Step 2: Call the to set an appointment with the licensing division to submit your CCW application. 858-974-2020
Step 3: Complete as much of the application as you are able. On the application…complete, read, and sign Sections 1 through 5 before your appointment. Wait to complete sections 6, 7, and 8 so that it is done in the presence of a licensing clerk at your first appointment. Take a look at Section 7 and be prepared to answer the questions if the clerk asks you, but do not write anything in Section 7 until directed to by the licensing clerk.
At the bottom of page 10 of 13, there is a section for you to use to write your good cause statement. It is also acceptable to write your good cause statement on a separate sheet of paper. To write a good cause statement, look at the section of the sheriff’s website that goes into detail about good cause. There are 7 bullet points and each are a different explanation of the kind of information the sheriff is looking for you to provide. Find the bullet point or points that is most applicable to you and use it to make your statement.
Example: The second bullet point states: "The nature of the business or occupation of the applicant is such that it is subject to personal risk and /or criminal attack, greater than the general population."
Yours would read: "The nature of my occupation is such that it is subjecting me to personal risk and criminal attack, greater than the general population because……..”
And complete the statement using an accurate explanation of your individual circumstances. The sheriff is looking for a story or statement explaining what you do…(especially for a living or hobby) that puts you at risk of some kind of attack where you would need to use lethal force to defend your life. Proficiency, firearms training, a military record, or holding other CCWs is not going to suffice. Include one sentence at the end that talks about your firearms proficiency, but spend most of the statement explaining what you do that puts you at risk and explain why.
Special note…to be successful in obtaining a CCW, do not include statements like “it is my right” or “because of the Second Amendment” in your good cause statement. SDCGO agrees with you, but the sheriff won’t.
Step 4: Attend your first interview and bring the following:
Remember, the licensing clerks are there to help you process the application only. They don’t make the decision to issue your permit and cannot set policy. So please, treat them well.
Step 5: Pass or fail, send feedback to SDCGO regarding which clerk you worked with by name, how your experience was, and what you used as a good cause statement.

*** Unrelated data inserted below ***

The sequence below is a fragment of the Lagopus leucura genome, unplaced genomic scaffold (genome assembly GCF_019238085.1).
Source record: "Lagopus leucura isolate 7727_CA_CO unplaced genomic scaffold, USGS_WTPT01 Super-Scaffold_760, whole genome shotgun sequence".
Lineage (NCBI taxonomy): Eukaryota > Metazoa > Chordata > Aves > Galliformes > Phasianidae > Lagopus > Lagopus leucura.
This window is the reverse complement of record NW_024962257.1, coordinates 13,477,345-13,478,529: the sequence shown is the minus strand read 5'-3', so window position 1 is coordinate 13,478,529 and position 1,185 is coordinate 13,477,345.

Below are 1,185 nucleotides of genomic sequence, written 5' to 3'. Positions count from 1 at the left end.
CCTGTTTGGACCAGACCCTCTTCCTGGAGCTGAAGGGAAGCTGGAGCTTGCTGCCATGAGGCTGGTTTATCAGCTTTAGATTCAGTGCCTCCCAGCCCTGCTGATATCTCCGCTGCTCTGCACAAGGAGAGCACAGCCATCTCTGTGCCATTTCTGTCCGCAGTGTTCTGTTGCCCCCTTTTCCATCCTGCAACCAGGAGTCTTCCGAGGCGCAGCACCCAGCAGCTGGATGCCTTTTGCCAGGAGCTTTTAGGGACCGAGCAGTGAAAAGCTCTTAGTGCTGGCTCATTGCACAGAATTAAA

After viewing the above video of San Diego County Sheriff Gore talking about his concealed carry permit (CCW) polices at a Latino American Political Association (LAPA) meeting, San Diego County Gun Owners PAC (SDCGO) is compelled to clarify some statements by Sheriff Gore that could easily mislead voters. Clear, accurate facts and a candidate’s ability to deliver those facts are important factors when voting.
SDCGO is positive that Sheriff Gore is an honorable man so the misleading information was surely unintentional. Still, understanding the facts is important in order to make a good decision in next June’s election.
Below in bold are direct quotes from Sheriff Gore to LAPA members followed by additional clarifying information from SDCGO.
Sheriff Gore’s statement: Referring to San Diego’s CCW polices, “For 35 years, in San Diego County…going back to John Duffy…the policy has been the same.”
Concealed weapon permits or CCWs are California permits issued by a sheriff (or police chief). All the policies are defined clearly in the California’s Penal Code except for the state’s “good cause” requirement. California law requires the issuing authority to have a “good cause” policy, but the definition of “good cause” is left to each sheriff or police chief. The policies of Sheriff Gore’s predecessors may be similar, but Sheriff Gore’s policy is his to define and state law gives him latitude to change it any time.
“….this all started in 2008 with the election of Barrack Obama. And the big threat was, ‘he’s going to take away all our guns’ I guess.” And “that’s when all the pressure came on to change the law.”
It is unclear what Sheriff Gore means when he suggests that voters worried about federal gun confiscation, would respond by pushing to improve county CCW policies. It appears he is conflating two issues. The right to keep arms and the right to bear arms are two separate issues, but protected by the same federal law. There is no link between a fear of federal confiscation of firearms and Sheriff Gore’s policy of banning sane, trained, law-abiding people from carrying concealed in order to protect their life.
Modern CCW reform started in the late 1980s with Florida. In 1987 Florida made their CCW policy objective and non-discriminatory for law-abiding, trained citizens. Statistics have proven that Florida’s CCW policy modernization has enhanced public safety by bolstering the ability for potential victims to protect against violent attack. Most other states have followed Florida’s success and CCW modernization spread across the country and across the vast majority of California’s counties with one of the exceptions being San Diego County. (please see map below)
“Some Sheriffs in very rural counties in the middle part of the state, they give out CCWs for good cause. I can’t control what they do.”